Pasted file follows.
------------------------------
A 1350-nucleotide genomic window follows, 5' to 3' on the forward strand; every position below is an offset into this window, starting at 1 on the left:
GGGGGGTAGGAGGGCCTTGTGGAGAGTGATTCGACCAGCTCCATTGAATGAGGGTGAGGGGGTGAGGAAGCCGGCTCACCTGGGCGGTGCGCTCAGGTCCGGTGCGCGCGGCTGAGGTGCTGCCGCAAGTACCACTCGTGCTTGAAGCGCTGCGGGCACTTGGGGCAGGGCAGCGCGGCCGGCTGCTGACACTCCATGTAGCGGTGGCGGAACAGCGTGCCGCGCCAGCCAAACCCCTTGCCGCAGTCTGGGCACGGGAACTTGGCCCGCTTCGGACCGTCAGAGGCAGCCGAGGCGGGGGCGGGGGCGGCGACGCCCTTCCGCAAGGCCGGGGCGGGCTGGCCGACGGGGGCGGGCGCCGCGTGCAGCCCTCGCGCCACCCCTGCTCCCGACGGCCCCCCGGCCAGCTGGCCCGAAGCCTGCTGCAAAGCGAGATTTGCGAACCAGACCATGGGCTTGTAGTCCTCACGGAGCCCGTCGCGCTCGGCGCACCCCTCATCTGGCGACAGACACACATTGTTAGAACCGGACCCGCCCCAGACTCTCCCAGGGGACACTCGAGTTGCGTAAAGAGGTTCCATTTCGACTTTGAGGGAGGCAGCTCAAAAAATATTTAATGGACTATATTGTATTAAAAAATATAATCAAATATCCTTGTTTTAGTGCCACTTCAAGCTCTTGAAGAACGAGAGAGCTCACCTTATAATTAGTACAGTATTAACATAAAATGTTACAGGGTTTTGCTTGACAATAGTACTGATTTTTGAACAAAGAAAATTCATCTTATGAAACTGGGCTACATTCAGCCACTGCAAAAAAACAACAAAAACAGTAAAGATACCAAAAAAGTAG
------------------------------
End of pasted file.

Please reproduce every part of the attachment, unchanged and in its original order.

A 1350-nucleotide genomic window follows, 5' to 3' on the forward strand; every position below is an offset into this window, starting at 1 on the left:
GGGGGGTAGGAGGGCCTTGTGGAGAGTGATTCGACCAGCTCCATTGAATGAGGGTGAGGGGGTGAGGAAGCCGGCTCACCTGGGCGGTGCGCTCAGGTCCGGTGCGCGCGGCTGAGGTGCTGCCGCAAGTACCACTCGTGCTTGAAGCGCTGCGGGCACTTGGGGCAGGGCAGCGCGGCCGGCTGCTGACACTCCATGTAGCGGTGGCGGAACAGCGTGCCGCGCCAGCCAAACCCCTTGCCGCAGTCTGGGCACGGGAACTTGGCCCGCTTCGGACCGTCAGAGGCAGCCGAGGCGGGGGCGGGGGCGGCGACGCCCTTCCGCAAGGCCGGGGCGGGCTGGCCGACGGGGGCGGGCGCCGCGTGCAGCCCTCGCGCCACCCCTGCTCCCGACGGCCCCCCGGCCAGCTGGCCCGAAGCCTGCTGCAAAGCGAGATTTGCGAACCAGACCATGGGCTTGTAGTCCTCACGGAGCCCGTCGCGCTCGGCGCACCCCTCATCTGGCGACAGACACACATTGTTAGAACCGGACCCGCCCCAGACTCTCCCAGGGGACACTCGAGTTGCGTAAAGAGGTTCCATTTCGACTTTGAGGGAGGCAGCTCAAAAAATATTTAATGGACTATATTGTATTAAAAAATATAATCAAATATCCTTGTTTTAGTGCCACTTCAAGCTCTTGAAGAACGAGAGAGCTCACCTTATAATTAGTACAGTATTAACATAAAATGTTACAGGGTTTTGCTTGACAATAGTACTGATTTTTGAACAAAGAAAATTCATCTTATGAAACTGGGCTACATTCAGCCACTGCAAAAAAACAACAAAAACAGTAAAGATACCAAAAAAGTAG